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Can You Use Any Charger With Any Mobile Phone, Laptop, Camera, or Tablet? 

Every mobile phone, notebook, and tablet appear to come with their own charger.  If you’re like me, you’ve probably compiled quite a few chargers through the years.  So the question becomes: is it safe to use a charger with your phone, laptop, camera, or tablet that isn’t the original manufacturer’s charger which came with the device?

Kinds of Chargers

In this guide, we will focus on three types of chargers: notebook chargers, micro USB chargers (these are used with telephones, tablets, and cameras), and Apple Lightning Connectors.  While some devices have chargers with a slightly different head or charging cable, these are the most frequent.

Laptop chargers are rather unique to the device they include.  However, there can be some generic chargers which boast the capability to be interchanged between laptops.  This always requires changing of this charger”head” and may not be the best charging amperage or voltage to your device.

Micro USBs are theoretically designed to be interchangeable, and are standard in most smartphones, Android apparatus, and tablets.  Micro USB chargers typically have the same voltage, but may draw different amps.  I’ll explain this further later and how to know if the charger is safe to use (based on its listed amps and voltage).

For older devices using a 30-pin charge interface, a connector can be used to charge with the Lightning Connector.

For a charger for use on another device, it’s essential that the plug  of the charger (the”head”) fit snugly to the charging port of the device.  Micro USBs are the same across the board so far as charging heads, whilst notebook chargers are often specific to both make and model.  However, the plug fitting securely is only 1 part of the equation.

How Voltage and Amperage Matter

Determined by the power brick of the charger you will find a tag with the charger’s voltage (V) and amperage (A).  For notebook chargers, this charging brick is often halfway down the charger and typically looks exactly like it sounds — a brick. For other types of chargers, like a smartphone charger, this information is usually located at the base of the charger, in which it would meet the wall.  For the device you are attempting to charge, the voltage and amperage required will be found on the battery that came with the device or on the company’s website.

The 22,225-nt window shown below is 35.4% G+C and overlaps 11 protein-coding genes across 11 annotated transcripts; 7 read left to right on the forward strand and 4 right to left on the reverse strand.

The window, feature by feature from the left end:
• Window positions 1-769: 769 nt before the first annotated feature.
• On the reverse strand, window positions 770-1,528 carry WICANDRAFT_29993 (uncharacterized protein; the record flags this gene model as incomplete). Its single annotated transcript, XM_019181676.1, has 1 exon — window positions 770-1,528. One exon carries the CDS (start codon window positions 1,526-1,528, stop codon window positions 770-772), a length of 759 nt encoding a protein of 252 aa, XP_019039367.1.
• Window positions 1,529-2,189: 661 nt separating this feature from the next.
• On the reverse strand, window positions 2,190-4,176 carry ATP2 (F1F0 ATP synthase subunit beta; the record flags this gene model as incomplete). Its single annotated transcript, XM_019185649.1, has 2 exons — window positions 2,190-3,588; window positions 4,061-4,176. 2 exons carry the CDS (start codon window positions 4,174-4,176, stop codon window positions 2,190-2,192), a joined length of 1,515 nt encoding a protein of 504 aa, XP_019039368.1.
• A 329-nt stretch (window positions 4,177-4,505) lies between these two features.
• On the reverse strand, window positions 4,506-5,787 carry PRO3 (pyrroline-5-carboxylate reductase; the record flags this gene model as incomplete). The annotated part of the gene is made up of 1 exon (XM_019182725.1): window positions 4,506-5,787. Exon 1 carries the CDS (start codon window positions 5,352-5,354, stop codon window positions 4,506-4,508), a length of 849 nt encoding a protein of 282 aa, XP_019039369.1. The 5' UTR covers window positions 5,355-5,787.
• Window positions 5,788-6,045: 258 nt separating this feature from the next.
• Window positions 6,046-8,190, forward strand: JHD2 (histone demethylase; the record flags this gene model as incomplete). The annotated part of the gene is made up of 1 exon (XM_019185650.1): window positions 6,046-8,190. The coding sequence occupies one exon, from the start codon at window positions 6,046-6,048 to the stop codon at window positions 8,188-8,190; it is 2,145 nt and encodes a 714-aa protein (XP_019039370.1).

Voltage is how much power the charger will draw in the device, or how much is being”pushed” to the apparatus by the charger.  A phone will usually pull up to approximately 5V, while a laptop can pull up to 25V.  A charger must equal the voltage needed by the device.  This is important: drawing too high of a voltage could short out the device and potentially even begin a fire, while too low a voltage will fail to charge the battery.

Amperage is how fast power is”pulled” to the apparatus, or how much power is used by the device.  The amount of volts won’t ever change, but the quantity of amps that the system pulls may change depending on how hard the device is working.  The number that you find on the battery that came with your device are the max amount of amps which can be pulled by the device.  In order to swap chargers, the amp number on the charger must equal or exceed the amp number listed on the device’s battery. If a unit is paired with a charger that cannot support the amp requirement, it can burn out the power source and kill the apparatus.

So if you have a modern USB device (smart phone, tablet, or camera) you can plug into a high-amperage USB port and enjoy faster charging (as long as the voltage is equivalent ).  *Site Note: if you have an older device, it might not work with USB ports that employ the new Battery Charging Specification.

If The Micro USB  Charger’s Voltage Isn’t 5v…

Some devices may have their voltage listed using a plus/minus on it like this: 5v +- 5%.  If this is the case, you can use a charger rated at 4.75 to 5.25v because that rating is telling you is that the apparatus can take 5v minus 5 percent of 5v = 4.75 volts  OR  5v and 5% of 5v = 5.25 volts. 

An interesting point to note is all chargers provide a higher voltage than the batteries that they charge.  That’s pretty much how they work.  There has to be a voltage differential to produce the necessary current flow in the proper direction to charge the battery.  When you look at your vehicle, it’s a 12V battery, but average alternators provide 13.8 to 14.4V charging voltage to the battery.

The issue with knockoffs, especially cheap knockoffs, is they often don’t support the power needs of the device, or aren’t built to keep a steady flow securely.  This can cause damage to the device but can also pose a safety/fire hazard. Overall, it’s best to stay with the charger designed for the device you are using.

Now You Understand How to Safely & Effectively Swap Chargers

I hope this article was able to help you.  Now you know how to safely and efficiently use a charger that did not include your smart phone, laptop, camera, tabletcomputer, or other apparatus.  Make certain you follow exactly what we said and you should be good to go!